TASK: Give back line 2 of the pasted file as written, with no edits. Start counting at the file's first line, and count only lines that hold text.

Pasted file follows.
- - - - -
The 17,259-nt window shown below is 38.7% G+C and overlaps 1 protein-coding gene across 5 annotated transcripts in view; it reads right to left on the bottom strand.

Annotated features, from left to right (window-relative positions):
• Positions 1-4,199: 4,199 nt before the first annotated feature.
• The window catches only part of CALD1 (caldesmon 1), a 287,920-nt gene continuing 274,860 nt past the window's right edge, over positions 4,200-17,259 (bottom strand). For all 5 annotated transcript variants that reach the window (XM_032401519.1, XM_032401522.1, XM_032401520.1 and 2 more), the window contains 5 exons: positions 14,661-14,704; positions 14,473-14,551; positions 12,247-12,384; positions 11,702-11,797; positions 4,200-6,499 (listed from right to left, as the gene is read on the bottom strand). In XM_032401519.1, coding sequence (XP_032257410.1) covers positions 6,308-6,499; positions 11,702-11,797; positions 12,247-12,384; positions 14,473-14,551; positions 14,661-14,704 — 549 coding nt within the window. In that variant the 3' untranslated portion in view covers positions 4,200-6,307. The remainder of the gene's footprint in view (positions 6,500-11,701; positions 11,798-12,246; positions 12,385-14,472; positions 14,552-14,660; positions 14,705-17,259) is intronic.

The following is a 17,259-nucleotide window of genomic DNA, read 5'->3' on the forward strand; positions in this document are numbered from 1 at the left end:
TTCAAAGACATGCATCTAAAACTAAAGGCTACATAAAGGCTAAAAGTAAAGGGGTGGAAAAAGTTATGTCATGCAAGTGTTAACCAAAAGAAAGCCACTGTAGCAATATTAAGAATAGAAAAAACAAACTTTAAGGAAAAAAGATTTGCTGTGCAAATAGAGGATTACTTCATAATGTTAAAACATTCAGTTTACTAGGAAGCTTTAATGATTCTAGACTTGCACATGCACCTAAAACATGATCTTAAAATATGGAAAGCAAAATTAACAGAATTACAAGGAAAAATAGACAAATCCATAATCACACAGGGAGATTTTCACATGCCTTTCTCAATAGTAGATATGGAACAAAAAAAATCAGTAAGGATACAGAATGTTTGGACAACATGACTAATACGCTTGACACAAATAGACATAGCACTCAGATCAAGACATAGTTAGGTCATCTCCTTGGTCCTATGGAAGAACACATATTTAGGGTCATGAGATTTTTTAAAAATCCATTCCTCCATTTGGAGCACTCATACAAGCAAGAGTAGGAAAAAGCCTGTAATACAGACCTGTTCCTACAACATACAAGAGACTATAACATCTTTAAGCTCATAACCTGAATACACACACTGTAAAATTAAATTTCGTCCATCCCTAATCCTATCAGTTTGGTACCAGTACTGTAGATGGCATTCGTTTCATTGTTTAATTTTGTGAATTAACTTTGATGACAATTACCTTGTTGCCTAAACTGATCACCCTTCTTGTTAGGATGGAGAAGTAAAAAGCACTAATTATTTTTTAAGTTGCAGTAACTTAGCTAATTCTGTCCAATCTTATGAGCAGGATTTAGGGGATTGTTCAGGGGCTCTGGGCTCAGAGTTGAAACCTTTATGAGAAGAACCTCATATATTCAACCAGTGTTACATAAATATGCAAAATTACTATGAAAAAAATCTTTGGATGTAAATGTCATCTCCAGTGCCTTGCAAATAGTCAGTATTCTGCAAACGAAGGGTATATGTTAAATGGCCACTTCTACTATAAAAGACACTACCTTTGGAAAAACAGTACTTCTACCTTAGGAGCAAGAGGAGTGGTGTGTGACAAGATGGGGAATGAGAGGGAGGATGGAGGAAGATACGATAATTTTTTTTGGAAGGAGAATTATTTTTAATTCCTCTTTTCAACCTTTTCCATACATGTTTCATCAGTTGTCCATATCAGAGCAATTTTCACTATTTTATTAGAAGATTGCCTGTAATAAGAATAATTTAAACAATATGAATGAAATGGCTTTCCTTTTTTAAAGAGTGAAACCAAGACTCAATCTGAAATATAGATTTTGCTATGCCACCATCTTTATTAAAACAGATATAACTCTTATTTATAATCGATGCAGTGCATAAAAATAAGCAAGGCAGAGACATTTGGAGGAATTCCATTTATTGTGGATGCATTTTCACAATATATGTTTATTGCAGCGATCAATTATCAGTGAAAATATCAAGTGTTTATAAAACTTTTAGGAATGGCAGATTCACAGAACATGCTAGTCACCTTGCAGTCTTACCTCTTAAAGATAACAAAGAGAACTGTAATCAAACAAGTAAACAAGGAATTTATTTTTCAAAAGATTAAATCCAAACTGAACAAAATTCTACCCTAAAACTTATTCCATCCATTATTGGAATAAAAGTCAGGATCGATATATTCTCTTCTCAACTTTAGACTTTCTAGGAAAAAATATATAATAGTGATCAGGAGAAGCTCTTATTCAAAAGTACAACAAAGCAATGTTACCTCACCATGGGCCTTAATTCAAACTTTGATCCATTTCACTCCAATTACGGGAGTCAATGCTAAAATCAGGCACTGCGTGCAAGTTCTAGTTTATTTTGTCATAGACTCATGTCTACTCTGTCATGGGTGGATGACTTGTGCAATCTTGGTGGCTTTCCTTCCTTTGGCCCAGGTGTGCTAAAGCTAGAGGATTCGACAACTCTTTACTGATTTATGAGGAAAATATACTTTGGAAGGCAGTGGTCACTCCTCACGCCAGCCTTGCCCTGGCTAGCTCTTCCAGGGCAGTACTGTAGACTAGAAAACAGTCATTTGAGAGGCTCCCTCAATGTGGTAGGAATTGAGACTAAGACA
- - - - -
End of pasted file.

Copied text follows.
Annotated features, from left to right (window-relative positions):